What Coliving in New York City is like - By Louis De Keyser
My experience with Coliving in New York City, and why you should do it too
For the last 4 months, I have been working towards moving from Belgium to New York City. It’s a city where you need a home, otherwise you’ll go nuts pretty fast. When looking for a place to stay, I never really thought about coliving as an option. In fact, I didn’t even know what it was before I arrived here in April this year. Four days before I left Europe, I was looking for a place to stay on Air-BnB and I found one in Brooklyn that was affordable. It mentioned that I would have a shared room, but I didn’t really think much about it at the time.
When I travel I always stay in Hostels. They’re affordable hotels in good locations where you share a room with anywhere from 2–50 people (pro tip, don’t go higher than 9 people, from there on it gets kind of crazy Simply put, I’m used to sharing rooms. But what’s different about coliving is that the people you’re staying with will be there for an extended period of time. You build up friendships, get lunch together, share the same TV remote…
With that said, I’d like to break down the pros and cons of coliving.
What I like about coliving so far:
- Coming from a different country, It’s nice to get to know people right away. It’s a real friendship starter; what better a a way to become friends with people than live with them?
- It’s a sort of relationship that’s not really comparable to anything else. They’re not your family (even though we say we are), they’re not your high school friends, and they didn’t grow up in the same city you did. We are totally random strangers who all come together with totally different backgrounds and aspirations.
- It’s cheap AF. Compared to a normal lease it’s relatively cheap. Also considering the fact that you don’t need to buy any furniture, utensils, plates, bowls, appliances, utilities, etc.
- It’s flexible. Your contract only lasts for a month, so you can leave or move-in whenever you want. Even within your city, you can move from place to place if you wanted to. In addition, you can move-in or out on any day of the month.
- You pay for a place to stay, not your personal square footage. What I mean by this is that in this economy, millennials do not feel very attracted to ownership. Alternatives to buying a place like renting and now coliving are way more attractive to us.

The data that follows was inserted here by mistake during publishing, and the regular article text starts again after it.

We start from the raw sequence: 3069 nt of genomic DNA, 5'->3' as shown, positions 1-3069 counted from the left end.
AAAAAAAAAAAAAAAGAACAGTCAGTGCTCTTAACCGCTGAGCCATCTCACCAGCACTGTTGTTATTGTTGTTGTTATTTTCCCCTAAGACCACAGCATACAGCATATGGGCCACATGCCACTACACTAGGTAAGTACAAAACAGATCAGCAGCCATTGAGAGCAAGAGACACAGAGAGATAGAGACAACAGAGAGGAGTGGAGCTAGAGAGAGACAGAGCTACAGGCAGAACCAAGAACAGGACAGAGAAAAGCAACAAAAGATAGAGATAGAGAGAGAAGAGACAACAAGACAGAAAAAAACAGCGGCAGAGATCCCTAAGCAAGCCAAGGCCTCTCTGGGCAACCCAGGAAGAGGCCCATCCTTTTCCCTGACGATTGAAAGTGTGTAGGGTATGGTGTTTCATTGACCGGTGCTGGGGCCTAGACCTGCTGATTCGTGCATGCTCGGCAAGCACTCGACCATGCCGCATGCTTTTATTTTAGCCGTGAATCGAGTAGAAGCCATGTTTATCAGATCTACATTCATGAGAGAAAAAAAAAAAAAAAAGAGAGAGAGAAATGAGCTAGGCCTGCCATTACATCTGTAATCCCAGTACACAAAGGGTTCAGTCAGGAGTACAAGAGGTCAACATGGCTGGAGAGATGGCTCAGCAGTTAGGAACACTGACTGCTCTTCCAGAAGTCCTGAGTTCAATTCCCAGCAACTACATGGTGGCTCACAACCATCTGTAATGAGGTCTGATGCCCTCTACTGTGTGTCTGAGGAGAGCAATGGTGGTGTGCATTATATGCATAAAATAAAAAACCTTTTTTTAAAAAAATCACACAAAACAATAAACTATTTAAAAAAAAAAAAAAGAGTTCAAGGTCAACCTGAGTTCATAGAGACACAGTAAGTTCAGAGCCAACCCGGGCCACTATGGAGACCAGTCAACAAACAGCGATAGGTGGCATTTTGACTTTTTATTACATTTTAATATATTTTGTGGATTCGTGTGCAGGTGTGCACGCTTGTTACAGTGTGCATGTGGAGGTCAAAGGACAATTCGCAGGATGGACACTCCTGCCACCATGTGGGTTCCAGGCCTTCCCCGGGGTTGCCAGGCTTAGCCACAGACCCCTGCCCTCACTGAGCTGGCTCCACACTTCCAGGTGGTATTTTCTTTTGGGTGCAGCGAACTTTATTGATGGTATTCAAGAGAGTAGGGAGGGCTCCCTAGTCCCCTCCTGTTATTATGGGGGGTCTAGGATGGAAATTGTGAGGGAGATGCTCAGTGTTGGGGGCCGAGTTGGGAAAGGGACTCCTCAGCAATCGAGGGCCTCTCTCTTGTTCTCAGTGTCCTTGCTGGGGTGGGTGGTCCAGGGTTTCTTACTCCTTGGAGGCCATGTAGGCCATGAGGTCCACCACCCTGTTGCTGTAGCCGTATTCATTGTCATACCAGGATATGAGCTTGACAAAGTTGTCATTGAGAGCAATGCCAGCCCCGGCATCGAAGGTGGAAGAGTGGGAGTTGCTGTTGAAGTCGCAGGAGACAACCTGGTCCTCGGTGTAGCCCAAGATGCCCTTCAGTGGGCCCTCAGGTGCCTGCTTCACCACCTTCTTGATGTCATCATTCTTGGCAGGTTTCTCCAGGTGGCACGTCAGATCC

- You simply have more space than in a normal New York apartment. In NYC, rent prices are insane; we’re talking 2500$ for a 2 bedroom apartment. Any less than that, you’re basically living in a shoebox. With coliving, because you share space, the rooms are bigger.
- The company takes care of everything. If a window breaks, the toilet doesn’t flush, or the fridge is broken, you don’t need to check your savings account. It’s all been taken care of.
What I don’t like:
- Sometimes it’s too busy. There are 15 people staying in my coliving space divided over 2 floors, and sometimes that’s too much. You don’t always feel the need to be around other people. I solve this by taking the subway somewhere, put my headphones in and close my eyes. But it’s just something to be aware of.
- If you don’t like your roommate you're f*cked. Sometimes it just happens and you’ll just have to wait it out or ask for a room change. It’s important to have open communication with your roommate about concepts of cleanliness, quiet time, etc.
In despite some minor concerns, I love the trend of sharing. It’s the only way younger people can afford living in cities, and it’s actually quiet fun! I hope you enjoyed this article and I hope you found it useful!
Also, if you want to know more about the coliving space I’m currently staying with, check out this website! outpost-club.com
If you liked it please give this article a big Applause! what do you think about Coliving, would you try it? Have a great day everyone! For more articles and more information on what I do go check out my Website www.louisdekeyser.com